Iowa’s first in the nation caucuses have resulted in a type of local media bias that favors Republicans. This became increasingly evident during the 2012 presidential election campaign, when President Obama was without serious opposition among Democrats, and a field of Republican hopefuls found ten candidates garnering votes at the caucuses with the three top vote-getters, Rick Santorum, Mitt Romney and Ron Paul, each receiving less than 25 percent. Corporate media reporting is about selling advertising and newspapers, so I don’t blame the reporters. Except that Republicans have increasingly begun to frame the media discussion in Iowa because media questions turn noticeably to Republican issues.
The framing around Republican issues was evident in the Des Moines Register endorsement of State Senator Joni Ernst for U.S. Senate in a primary field of five candidates.
“Ernst’s conservative credentials are impeccable,” wrote the editorial board. This is a Republican primary, but by choosing Obama 52 percent to Romney’s 46 percent in 2012, Iowans demonstrated that conservative credentials matter less than the Register’s framing suggests. The rejection of Romney in a state that picked George W. Bush in 2004 is meaningful. Romney received 20,000 less votes than Bush did, indicating the value of conservative credentials is in decline among voters in Iowa. For the 822,544 Obama voters in 2012, conservative credentials were even less relevant. But the Register continues to repeat the phrase.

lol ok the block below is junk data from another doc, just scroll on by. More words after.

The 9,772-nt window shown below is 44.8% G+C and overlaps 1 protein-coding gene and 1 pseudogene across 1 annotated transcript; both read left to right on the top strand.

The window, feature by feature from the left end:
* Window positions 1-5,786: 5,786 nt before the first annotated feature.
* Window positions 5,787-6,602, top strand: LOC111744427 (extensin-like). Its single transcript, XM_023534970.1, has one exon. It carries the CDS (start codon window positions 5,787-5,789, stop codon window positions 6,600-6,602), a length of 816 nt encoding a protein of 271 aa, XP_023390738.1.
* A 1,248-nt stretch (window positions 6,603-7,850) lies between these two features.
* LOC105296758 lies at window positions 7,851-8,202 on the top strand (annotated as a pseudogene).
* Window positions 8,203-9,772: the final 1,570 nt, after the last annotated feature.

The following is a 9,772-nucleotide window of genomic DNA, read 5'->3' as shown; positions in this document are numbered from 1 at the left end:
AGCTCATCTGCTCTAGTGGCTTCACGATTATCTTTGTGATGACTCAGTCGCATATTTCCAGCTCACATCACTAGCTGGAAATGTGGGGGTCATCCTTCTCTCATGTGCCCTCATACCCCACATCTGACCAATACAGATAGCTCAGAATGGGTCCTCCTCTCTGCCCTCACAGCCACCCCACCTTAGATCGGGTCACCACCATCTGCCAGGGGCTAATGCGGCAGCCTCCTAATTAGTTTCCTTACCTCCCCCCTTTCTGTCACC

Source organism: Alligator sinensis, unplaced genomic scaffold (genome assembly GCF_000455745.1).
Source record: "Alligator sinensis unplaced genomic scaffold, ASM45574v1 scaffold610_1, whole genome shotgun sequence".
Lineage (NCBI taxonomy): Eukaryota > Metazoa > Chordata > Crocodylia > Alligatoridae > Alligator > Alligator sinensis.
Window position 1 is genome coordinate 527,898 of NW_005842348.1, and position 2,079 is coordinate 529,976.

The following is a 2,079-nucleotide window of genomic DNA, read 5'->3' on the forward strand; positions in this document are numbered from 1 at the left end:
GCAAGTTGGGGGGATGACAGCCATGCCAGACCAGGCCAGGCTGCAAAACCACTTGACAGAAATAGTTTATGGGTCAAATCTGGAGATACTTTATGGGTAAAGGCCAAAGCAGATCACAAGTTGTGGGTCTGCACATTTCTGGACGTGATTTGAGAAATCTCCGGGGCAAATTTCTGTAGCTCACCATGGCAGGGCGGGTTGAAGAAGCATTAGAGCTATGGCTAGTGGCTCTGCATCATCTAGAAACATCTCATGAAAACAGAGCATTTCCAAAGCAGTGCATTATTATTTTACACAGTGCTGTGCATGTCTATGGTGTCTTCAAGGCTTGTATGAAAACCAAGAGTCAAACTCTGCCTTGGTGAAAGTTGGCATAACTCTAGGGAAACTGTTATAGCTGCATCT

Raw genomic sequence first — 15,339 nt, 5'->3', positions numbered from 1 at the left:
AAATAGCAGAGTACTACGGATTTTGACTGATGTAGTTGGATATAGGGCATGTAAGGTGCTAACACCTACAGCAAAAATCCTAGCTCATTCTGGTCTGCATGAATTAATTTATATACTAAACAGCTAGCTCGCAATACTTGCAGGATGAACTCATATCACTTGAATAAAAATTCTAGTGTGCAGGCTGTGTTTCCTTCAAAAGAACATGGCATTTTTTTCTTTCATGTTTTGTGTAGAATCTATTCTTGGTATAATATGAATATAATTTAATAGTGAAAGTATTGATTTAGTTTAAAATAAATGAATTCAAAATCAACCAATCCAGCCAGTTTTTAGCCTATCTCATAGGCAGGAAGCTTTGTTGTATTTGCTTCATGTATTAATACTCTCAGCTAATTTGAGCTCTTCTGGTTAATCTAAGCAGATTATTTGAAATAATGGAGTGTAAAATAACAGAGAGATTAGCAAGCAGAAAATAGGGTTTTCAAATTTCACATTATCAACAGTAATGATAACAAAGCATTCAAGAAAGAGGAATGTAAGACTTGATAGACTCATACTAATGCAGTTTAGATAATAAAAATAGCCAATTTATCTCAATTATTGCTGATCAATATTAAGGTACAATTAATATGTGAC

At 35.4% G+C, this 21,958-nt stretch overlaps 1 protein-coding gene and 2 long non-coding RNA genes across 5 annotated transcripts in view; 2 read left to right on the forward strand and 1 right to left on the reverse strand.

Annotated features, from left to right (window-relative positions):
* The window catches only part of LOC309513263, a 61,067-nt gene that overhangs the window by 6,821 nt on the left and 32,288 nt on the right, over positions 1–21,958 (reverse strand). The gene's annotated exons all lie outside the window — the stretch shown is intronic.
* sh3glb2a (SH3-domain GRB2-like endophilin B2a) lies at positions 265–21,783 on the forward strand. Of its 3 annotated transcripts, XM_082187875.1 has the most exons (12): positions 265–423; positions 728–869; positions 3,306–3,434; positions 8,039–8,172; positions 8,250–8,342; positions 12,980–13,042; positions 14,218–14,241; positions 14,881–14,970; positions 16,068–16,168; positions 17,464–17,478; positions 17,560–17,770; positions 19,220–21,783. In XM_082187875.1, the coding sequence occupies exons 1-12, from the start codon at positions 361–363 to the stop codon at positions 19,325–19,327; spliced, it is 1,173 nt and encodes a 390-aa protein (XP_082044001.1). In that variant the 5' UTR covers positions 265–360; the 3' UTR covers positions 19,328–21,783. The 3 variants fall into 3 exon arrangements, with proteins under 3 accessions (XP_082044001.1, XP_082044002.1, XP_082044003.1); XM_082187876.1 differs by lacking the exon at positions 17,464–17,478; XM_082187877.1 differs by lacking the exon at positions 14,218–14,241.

The Register goes on to cite other issues in a Republican framework, including an absolutist position on Second Amendment rights, conceding that Medicare and Medicaid must be cut to address the federal budget deficit, and application of a Christian litmus test to federal judge nominees. All of these posit a Republican position and compare Ernst to it. Citing Iowa’s open primary process as a reason for weighing in on a Republican primary, what the Register has done is use the endorsement as a platform for confirming the conservative perspective of the editorial board.
The race to fill U.S. Senator Tom Harkin’s open seat looks to be a repeat of the 2012 election, and already we are seeing Republican media framing in the run up to the June 3 primary. Congressman Bruce Braley is running unopposed among Democrats. He has the endorsement of the current senator and is focusing on fund raising and grass roots organizing. If he has been working smart, he should have a substantial advantage over the eventual Republican nominee. He should also be heartened by the framing the Register and others have given the public dialogue about the 2014 midterms.
What Democrats learned in 2008 and 2012 is that media matters less and grassroots organizing will win elections. Let’s hope the Republicans continue to drink the Kool-Aid of a biased Iowa media, while Braley is busy quietly closing the deal.